Remember Balchitravani’s TV shows on DD? It won’t make educational videos for students anymore
Mumbai city news: The institute was set up in 1984 to produce educational audio and video content for schoolchildren and teachersmumbai Updated: Jun 01, 2017 09:41 IST
The school education department has shut down a 33-year-old institution that made educational videos for schoolchildren as it could not keep up with the mobile apps of today.
It’s a familiar tale of modern technology’s far-reaching effects.
The State Institute of Educational Technology, popularly known as Balchitravani, on Wednesday pulled down its shutters and let go of all 35 employees. They were paid a month’s salary in keeping with labour laws, a government resolution said.
The institute’s was set up in 1984 to produce educational audio and video content for schoolchildren and teachers. They were broadcast on television.
But with educational apps for mobile phones flooding the market, and in an age when anyone can shoot a video using their own devices, Balchitravani found itself becoming redundant.
In one last-ditch effort, the department launched the MITRA App in 2017. The app allowed teachers from across the state to upload their own videos on unique teaching and learning practices. They were shared on the app so the teachers can learn from each other.
Not only were they competing with a whole new platform, Balchitravani was also incurring losses as the Centre had stopped funding it in 2014, officials said.
It turned autonomous, so grants stopped and Doordarshan began charging them to airing their content.“The institute was no longer needed and it could not sustain itself after the Centre withdrew aid,” said Nand Kumar, principal secretary of the department.After it turned autonomous, it had no means to sustain itself and could not even afford to pay salaries to its employees. Employees stopped getting thier salaries from 2014 to 2016. Disgruntled, they moved court. The court ordered the department’s textbook bureau, Balbharti, to bail them out by loaning them money for salaries.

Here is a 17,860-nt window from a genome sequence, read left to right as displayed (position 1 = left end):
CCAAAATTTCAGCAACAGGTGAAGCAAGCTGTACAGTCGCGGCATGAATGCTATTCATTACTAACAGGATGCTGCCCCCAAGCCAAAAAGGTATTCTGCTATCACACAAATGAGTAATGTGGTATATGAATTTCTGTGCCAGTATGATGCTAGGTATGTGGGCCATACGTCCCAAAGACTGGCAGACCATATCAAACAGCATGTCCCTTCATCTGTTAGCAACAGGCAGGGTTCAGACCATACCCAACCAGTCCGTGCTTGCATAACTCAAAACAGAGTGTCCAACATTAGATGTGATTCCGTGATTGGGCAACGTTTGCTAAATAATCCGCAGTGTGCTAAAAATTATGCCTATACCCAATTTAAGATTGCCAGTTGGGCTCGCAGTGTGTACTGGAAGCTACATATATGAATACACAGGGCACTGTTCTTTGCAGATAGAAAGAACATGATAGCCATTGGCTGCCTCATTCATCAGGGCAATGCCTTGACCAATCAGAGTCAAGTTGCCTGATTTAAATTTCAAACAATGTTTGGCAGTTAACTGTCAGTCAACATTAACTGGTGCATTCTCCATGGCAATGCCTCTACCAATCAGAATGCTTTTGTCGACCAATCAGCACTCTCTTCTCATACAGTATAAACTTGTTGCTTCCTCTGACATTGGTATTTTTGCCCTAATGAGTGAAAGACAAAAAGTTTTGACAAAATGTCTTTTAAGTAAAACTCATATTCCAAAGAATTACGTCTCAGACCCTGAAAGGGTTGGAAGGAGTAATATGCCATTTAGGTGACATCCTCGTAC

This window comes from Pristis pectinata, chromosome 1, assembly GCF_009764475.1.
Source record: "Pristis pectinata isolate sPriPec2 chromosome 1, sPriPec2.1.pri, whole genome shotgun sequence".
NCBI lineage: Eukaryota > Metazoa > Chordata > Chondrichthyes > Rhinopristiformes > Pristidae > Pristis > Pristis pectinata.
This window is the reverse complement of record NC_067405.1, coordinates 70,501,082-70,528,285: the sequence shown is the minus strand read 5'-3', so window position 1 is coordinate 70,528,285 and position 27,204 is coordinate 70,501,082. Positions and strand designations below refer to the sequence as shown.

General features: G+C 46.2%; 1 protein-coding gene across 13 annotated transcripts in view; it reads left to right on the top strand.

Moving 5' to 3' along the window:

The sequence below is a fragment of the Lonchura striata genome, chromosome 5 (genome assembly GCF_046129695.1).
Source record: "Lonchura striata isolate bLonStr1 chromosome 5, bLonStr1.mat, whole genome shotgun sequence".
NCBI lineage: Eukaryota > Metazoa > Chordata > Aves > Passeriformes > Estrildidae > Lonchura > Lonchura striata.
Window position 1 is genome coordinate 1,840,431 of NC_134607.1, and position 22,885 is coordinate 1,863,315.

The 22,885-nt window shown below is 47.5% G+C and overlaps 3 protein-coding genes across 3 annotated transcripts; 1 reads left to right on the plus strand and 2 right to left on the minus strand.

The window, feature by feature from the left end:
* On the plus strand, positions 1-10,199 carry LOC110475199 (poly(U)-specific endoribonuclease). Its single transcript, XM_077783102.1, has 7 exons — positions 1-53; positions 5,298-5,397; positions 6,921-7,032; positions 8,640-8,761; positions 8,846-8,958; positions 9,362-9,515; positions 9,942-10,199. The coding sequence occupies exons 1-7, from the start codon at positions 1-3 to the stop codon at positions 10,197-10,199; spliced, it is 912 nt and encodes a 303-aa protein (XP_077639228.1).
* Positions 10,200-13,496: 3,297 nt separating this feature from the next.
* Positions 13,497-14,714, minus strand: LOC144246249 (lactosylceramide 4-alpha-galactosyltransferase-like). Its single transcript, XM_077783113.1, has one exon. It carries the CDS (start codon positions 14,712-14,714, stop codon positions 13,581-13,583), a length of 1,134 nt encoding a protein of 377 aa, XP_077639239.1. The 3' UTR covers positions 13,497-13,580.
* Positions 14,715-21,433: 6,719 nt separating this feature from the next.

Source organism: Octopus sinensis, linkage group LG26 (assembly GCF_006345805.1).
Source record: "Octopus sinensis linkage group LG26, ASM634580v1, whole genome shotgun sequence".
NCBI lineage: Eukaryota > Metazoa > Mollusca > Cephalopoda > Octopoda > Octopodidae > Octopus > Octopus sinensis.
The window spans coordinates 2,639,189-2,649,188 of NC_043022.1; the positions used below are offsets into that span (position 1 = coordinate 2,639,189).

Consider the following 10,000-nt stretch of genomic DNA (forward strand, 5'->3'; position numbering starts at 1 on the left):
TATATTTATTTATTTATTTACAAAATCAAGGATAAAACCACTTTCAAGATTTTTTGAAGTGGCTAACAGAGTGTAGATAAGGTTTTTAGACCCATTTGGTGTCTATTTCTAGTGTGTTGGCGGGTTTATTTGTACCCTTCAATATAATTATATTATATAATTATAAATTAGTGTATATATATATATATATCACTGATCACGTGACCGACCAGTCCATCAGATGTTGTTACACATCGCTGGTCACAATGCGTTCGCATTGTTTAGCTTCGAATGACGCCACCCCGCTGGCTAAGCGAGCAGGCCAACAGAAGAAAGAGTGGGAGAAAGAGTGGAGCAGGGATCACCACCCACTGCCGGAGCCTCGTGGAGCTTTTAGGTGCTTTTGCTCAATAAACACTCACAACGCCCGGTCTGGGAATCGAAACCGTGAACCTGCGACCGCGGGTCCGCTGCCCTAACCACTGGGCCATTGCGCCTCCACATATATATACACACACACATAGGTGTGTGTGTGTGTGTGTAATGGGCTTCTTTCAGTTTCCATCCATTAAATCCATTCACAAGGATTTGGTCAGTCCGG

Balbharti paid them Rs4 crores a year, but Balchitravani was in no position to return the money.
“The department’s finances were in bad shape. The state repeatedly requested the Centre to shut it down, but no attention was paid to it until now,” said Kumar.
But Balchitravani will live on in a new avatar. The state will replace it with e-Balbharti, which will produce e-books and digital content for schools affiliated to the Maharashtra state board. “E-Balbharti will take this forward and produce ebooks, so that soon, we can stop publishing print books,” said Kumar